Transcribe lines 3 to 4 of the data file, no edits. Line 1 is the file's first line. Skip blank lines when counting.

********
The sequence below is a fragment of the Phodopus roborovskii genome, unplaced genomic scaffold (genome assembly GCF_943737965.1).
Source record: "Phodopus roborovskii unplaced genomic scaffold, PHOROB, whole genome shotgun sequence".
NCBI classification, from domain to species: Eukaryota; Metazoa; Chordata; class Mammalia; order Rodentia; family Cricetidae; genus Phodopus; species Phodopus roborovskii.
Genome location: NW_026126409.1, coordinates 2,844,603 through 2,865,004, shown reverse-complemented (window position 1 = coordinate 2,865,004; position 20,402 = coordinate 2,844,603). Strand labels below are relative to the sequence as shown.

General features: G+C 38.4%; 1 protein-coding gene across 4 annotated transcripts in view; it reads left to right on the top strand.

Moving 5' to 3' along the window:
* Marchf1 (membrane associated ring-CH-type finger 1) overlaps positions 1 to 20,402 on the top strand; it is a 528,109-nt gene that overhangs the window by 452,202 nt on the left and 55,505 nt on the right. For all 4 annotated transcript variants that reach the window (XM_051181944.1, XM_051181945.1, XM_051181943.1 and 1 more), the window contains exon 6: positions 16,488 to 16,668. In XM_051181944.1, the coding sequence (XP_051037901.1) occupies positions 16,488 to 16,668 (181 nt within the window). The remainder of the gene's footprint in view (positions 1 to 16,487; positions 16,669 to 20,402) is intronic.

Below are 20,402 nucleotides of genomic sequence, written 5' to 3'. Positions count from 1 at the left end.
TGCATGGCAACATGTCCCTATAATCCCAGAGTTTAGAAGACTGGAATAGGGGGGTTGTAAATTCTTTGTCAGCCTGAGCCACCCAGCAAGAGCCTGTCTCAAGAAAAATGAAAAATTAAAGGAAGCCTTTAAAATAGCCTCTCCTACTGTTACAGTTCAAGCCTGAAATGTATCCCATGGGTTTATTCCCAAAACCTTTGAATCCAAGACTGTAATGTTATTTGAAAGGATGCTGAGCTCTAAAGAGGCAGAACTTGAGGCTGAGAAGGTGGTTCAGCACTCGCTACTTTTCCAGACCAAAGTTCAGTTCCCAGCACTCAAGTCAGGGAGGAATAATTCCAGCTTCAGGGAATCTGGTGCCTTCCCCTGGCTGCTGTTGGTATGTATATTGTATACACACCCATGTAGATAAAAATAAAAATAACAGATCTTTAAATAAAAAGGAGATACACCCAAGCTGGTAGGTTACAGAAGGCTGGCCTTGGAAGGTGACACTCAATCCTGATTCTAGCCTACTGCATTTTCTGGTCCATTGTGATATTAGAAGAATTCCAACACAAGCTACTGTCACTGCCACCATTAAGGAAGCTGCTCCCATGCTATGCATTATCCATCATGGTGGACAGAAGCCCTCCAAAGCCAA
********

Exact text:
NCBI classification, from domain to species: Eukaryota; Metazoa; Chordata; class Mammalia; order Rodentia; family Cricetidae; genus Phodopus; species Phodopus roborovskii.
Genome location: NW_026126409.1, coordinates 2,844,603 through 2,865,004, shown reverse-complemented (window position 1 = coordinate 2,865,004; position 20,402 = coordinate 2,844,603). Strand labels below are relative to the sequence as shown.